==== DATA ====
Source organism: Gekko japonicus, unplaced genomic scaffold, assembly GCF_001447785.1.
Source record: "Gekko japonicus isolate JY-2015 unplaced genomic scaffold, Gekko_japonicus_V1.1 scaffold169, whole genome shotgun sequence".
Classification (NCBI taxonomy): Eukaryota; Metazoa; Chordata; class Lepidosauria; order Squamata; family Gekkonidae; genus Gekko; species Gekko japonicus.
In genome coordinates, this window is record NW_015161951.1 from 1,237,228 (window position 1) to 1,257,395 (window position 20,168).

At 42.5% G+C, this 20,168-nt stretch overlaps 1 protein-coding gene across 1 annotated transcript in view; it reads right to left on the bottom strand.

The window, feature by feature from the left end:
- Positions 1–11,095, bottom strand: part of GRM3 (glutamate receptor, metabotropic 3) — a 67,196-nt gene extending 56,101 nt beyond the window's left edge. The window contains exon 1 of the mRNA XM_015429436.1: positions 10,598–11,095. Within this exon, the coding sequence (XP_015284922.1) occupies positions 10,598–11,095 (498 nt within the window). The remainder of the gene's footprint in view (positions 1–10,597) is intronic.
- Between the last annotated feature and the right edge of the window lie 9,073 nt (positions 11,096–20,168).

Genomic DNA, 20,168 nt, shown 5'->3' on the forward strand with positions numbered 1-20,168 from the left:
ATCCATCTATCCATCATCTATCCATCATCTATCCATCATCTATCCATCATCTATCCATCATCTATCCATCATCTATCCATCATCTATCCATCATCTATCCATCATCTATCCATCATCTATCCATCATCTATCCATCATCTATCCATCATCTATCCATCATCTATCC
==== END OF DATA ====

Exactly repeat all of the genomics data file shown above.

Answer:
Source organism: Gekko japonicus, unplaced genomic scaffold, assembly GCF_001447785.1.
Source record: "Gekko japonicus isolate JY-2015 unplaced genomic scaffold, Gekko_japonicus_V1.1 scaffold169, whole genome shotgun sequence".
Classification (NCBI taxonomy): Eukaryota; Metazoa; Chordata; class Lepidosauria; order Squamata; family Gekkonidae; genus Gekko; species Gekko japonicus.
In genome coordinates, this window is record NW_015161951.1 from 1,237,228 (window position 1) to 1,257,395 (window position 20,168).

At 42.5% G+C, this 20,168-nt stretch overlaps 1 protein-coding gene across 1 annotated transcript in view; it reads right to left on the bottom strand.

The window, feature by feature from the left end:
- Positions 1–11,095, bottom strand: part of GRM3 (glutamate receptor, metabotropic 3) — a 67,196-nt gene extending 56,101 nt beyond the window's left edge. The window contains exon 1 of the mRNA XM_015429436.1: positions 10,598–11,095. Within this exon, the coding sequence (XP_015284922.1) occupies positions 10,598–11,095 (498 nt within the window). The remainder of the gene's footprint in view (positions 1–10,597) is intronic.
- Between the last annotated feature and the right edge of the window lie 9,073 nt (positions 11,096–20,168).

Genomic DNA, 20,168 nt, shown 5'->3' on the forward strand with positions numbered 1-20,168 from the left:
ATCCATCTATCCATCATCTATCCATCATCTATCCATCATCTATCCATCATCTATCCATCATCTATCCATCATCTATCCATCATCTATCCATCATCTATCCATCATCTATCCATCATCTATCCATCATCTATCCATCATCTATCCATCATCTATCCATCATCTATCC